Local attorney Don Green, who has spent much of his 37-year legal career working with gun sales, said the governor would be in violation of state law if he attempted to force gun shops to close due to concerns about the spread of COVID-19. He explained that Nevada Revised Statutes 414.155 limit the governor’s emergency powers by not allowing him to restrict the sale of firearms or ammunition.
Green penned a letter to the governor’s office on behalf of two local gun shops — one in Las Vegas and one in Henderson — on Tuesday, calling for the governor to abide by the guidelines outlined in the statute and allow gun shops in Nevada to remain open.
Sisolak did not take a stance on gun shops when he called for the closure of nonessential businesses. Gun shops were not listed as nonessential businesses, but they were not classified as essential, either.
Other states, like California, have considered deeming gun shops nonessential businesses and insisted that they close down. Los Angeles County Sheriff Alex Villanueva said Tuesday that he was going to close down all gun shops, but announced on Twitter on Wednesday that he was suspending the effort to close the shops down.
Green said law enforcement showed up to his clients’ shops this week. They didn’t tell the owners that they had to close up shop, he said, but his clients were scared the direction was coming.
In his letter, Green called on the governor to comply with the state law and leave gun shops alone.
“You and your staff are respectfully advised of the specific provisions of NRS 414.155 which PROHIBIT the closure of any gun store in the State of Nevada,” Green wrote in the letter. “This specific Nevada Statute is a limitation on your authority under your Emergency Powers as well as pursuant to your March 20, 2020 Declaration of Emergency Directive.”
The Nevada Legislature passed the law in question in 2007, after reports that police in New Orleans had confiscated firearms from residents there in the wake of Hurricane Katrina.
Green said the governor’s office had not responded to the letter as of 7 p.m. Tuesday.
Steve Crescenti, owner of Briarhawk Firearms and Ammunition, 5715 W. Sahara Ave., said he’s not worried about being shut down. His biggest concern, he said, is keeping his customers and employees safe.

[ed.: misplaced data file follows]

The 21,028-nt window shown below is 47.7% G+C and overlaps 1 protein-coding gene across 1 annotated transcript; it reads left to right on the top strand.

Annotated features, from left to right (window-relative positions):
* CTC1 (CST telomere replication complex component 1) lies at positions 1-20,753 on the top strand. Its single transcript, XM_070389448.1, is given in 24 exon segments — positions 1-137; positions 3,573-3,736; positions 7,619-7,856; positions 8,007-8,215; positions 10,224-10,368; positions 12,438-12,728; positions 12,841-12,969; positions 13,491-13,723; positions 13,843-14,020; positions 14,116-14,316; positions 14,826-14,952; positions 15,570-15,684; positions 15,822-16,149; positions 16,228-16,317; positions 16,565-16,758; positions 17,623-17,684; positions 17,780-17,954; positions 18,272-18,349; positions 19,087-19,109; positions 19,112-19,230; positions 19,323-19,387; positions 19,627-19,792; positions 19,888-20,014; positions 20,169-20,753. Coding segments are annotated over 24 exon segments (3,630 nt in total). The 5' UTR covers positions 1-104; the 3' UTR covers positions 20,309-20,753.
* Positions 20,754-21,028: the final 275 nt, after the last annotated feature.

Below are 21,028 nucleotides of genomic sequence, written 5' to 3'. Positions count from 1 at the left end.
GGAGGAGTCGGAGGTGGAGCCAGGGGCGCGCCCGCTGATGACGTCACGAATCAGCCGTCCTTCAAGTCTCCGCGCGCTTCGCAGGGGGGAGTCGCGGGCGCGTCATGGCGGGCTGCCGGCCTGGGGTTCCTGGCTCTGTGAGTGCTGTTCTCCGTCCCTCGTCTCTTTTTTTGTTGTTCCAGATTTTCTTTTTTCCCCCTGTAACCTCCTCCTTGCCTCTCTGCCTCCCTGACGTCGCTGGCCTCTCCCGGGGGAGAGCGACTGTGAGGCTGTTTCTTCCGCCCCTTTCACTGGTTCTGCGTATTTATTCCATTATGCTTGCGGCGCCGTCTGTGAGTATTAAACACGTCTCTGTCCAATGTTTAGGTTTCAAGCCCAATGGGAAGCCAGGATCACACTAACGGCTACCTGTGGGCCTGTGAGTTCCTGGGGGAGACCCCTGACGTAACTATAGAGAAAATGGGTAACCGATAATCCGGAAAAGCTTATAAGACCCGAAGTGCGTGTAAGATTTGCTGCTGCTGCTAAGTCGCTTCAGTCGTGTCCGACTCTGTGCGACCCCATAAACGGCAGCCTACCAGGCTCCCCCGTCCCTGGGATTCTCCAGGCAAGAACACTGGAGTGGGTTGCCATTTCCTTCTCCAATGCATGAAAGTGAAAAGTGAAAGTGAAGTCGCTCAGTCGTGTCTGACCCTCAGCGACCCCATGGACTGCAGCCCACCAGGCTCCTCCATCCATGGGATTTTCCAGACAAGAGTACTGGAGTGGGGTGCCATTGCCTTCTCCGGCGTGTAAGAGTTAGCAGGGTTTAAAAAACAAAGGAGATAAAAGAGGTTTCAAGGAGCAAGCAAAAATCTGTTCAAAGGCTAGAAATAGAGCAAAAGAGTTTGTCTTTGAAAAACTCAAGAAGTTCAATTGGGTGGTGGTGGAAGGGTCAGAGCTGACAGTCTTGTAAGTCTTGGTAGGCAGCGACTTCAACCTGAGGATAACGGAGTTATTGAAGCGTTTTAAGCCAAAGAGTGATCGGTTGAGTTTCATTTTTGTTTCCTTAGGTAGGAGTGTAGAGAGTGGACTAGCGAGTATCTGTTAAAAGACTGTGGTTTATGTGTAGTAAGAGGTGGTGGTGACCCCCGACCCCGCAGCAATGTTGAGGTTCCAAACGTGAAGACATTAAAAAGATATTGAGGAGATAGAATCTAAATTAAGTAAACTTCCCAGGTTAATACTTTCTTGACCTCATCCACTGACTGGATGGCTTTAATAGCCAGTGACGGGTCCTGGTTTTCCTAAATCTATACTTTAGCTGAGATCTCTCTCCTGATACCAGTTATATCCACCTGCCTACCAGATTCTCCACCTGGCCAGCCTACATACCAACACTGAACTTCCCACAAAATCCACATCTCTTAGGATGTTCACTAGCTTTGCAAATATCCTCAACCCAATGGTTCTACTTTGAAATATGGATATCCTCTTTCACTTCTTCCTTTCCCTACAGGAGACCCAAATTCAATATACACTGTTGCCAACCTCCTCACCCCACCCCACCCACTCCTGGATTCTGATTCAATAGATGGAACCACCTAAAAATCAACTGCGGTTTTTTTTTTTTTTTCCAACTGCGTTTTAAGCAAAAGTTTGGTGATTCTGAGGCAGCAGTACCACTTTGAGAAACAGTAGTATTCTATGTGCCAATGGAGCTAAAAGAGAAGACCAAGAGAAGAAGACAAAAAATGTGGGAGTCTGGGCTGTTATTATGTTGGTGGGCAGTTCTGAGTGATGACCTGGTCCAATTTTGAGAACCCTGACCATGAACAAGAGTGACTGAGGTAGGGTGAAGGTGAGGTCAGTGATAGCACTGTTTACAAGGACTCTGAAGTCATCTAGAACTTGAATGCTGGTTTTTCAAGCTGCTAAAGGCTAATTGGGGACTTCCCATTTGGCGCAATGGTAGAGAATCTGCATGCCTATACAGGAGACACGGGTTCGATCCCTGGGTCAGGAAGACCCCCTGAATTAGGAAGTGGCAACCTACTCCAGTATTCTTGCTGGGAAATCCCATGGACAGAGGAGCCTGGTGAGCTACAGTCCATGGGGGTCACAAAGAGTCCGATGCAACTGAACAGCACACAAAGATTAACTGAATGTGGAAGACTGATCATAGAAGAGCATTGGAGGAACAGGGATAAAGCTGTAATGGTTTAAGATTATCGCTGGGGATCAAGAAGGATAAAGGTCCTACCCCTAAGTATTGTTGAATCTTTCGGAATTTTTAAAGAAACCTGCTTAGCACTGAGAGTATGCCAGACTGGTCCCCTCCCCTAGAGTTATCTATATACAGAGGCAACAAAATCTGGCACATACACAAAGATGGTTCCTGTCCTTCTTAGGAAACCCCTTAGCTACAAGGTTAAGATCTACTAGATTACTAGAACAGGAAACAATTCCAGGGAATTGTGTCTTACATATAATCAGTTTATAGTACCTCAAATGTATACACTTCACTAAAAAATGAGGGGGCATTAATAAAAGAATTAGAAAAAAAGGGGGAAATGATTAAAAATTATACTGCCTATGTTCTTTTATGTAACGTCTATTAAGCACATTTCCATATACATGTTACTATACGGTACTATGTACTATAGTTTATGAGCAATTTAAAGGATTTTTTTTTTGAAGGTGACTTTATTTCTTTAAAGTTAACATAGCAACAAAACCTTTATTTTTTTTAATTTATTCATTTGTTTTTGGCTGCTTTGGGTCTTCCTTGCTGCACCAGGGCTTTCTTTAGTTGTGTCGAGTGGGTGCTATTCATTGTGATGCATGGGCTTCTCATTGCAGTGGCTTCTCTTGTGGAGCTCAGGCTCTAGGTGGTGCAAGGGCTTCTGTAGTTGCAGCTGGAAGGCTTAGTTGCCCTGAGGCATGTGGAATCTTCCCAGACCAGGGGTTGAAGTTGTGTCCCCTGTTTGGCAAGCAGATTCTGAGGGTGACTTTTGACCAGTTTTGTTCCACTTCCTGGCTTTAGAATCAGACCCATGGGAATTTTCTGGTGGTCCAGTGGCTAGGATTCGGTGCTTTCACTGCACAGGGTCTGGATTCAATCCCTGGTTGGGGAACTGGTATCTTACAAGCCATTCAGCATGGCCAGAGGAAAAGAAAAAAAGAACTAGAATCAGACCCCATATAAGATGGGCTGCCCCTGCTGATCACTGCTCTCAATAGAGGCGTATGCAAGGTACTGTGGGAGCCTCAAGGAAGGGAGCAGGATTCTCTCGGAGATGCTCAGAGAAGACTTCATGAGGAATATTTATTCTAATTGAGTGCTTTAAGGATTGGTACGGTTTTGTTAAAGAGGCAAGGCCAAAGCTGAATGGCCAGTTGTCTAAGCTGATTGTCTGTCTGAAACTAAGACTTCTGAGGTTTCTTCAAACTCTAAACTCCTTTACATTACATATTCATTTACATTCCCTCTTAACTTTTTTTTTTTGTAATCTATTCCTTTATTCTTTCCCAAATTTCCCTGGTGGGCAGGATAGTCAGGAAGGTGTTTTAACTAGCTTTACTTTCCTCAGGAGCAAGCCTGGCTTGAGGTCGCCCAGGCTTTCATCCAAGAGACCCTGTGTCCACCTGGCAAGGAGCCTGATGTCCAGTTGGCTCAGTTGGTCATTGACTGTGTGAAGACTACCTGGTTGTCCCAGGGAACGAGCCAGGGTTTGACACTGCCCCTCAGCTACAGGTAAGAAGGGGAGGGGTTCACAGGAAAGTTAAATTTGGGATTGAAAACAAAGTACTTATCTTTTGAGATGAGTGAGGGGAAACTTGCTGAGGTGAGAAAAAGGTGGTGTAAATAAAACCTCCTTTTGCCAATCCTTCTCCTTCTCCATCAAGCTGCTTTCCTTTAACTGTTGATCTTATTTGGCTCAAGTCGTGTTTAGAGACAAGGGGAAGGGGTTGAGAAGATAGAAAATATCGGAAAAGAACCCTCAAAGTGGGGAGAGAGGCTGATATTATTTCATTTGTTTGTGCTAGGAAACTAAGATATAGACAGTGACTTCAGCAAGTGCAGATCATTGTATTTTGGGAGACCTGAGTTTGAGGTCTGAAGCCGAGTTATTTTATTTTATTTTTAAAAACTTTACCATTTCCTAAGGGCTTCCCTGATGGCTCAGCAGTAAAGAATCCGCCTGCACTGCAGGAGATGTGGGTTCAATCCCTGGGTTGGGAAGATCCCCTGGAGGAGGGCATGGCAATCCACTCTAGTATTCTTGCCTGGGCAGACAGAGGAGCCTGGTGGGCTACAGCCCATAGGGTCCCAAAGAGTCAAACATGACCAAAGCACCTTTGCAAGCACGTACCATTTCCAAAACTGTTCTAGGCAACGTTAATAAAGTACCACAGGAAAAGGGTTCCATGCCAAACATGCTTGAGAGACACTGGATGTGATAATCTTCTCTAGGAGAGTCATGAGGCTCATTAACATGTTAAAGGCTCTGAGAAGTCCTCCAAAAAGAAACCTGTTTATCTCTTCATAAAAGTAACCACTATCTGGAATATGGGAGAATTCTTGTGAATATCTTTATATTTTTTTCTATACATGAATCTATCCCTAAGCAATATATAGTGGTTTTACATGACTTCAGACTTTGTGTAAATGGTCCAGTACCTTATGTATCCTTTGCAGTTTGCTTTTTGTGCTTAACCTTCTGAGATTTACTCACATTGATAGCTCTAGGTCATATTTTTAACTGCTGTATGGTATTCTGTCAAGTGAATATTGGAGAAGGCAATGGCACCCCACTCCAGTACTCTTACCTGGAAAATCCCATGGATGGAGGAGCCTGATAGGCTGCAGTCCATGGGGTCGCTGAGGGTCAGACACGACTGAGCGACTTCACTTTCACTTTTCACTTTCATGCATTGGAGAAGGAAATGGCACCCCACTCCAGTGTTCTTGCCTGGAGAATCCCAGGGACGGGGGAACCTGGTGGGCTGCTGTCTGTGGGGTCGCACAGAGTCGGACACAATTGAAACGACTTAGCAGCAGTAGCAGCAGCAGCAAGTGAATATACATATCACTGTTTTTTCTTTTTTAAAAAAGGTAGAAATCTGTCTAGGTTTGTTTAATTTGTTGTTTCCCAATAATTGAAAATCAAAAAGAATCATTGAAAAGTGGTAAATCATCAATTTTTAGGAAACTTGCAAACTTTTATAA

Crescenti said he spent “a couple hundred dollars” on an iPad and a new software on Tuesday that would help his employees limit the store to only two customers at a time in an effort to enforce social distancing, even though the store is staying open.
“When people walk up to the door we’ll take down their name and number with the iPad and ask them to take a walk around the block or go wait in their car,” Crescenti said. “Then when it’s their turn to come inside we’ll just shoot them a text.”
And the money isn’t the issue. “As a small business owner, I wouldn’t think twice about spending thousands of dollars if that’s what it took to keep my customers and my workers safe,” Crescenti said, adding that the issue was the growing backlog of orders.
Background check delays
On Tuesday, Crescenti said he’d hired a new employee whose sole job was to call the state’s Brady Unit and take care of customers’ background checks, a process he said would usually take just a few minutes.
“Calling for a background check used to take five to 30 minutes max,” Crescenti said Tuesday evening. “It could always be done day-of, but now we’re having to tell our customers that it could take several days.”
By noon Wednesday, Crescenti said the process had changed. He said his employee was on hold from 8 a.m. to noon and when she finally got through, she was told the Brady Unit would call her back in two or three days with the results of the background checks.
“I get that they’re being flooded with calls right now, but what I’ve been asking since last week is why they’re not just taking spreadsheets from us with the customers’ information instead of making us sit on hold all day,” Crescenti said.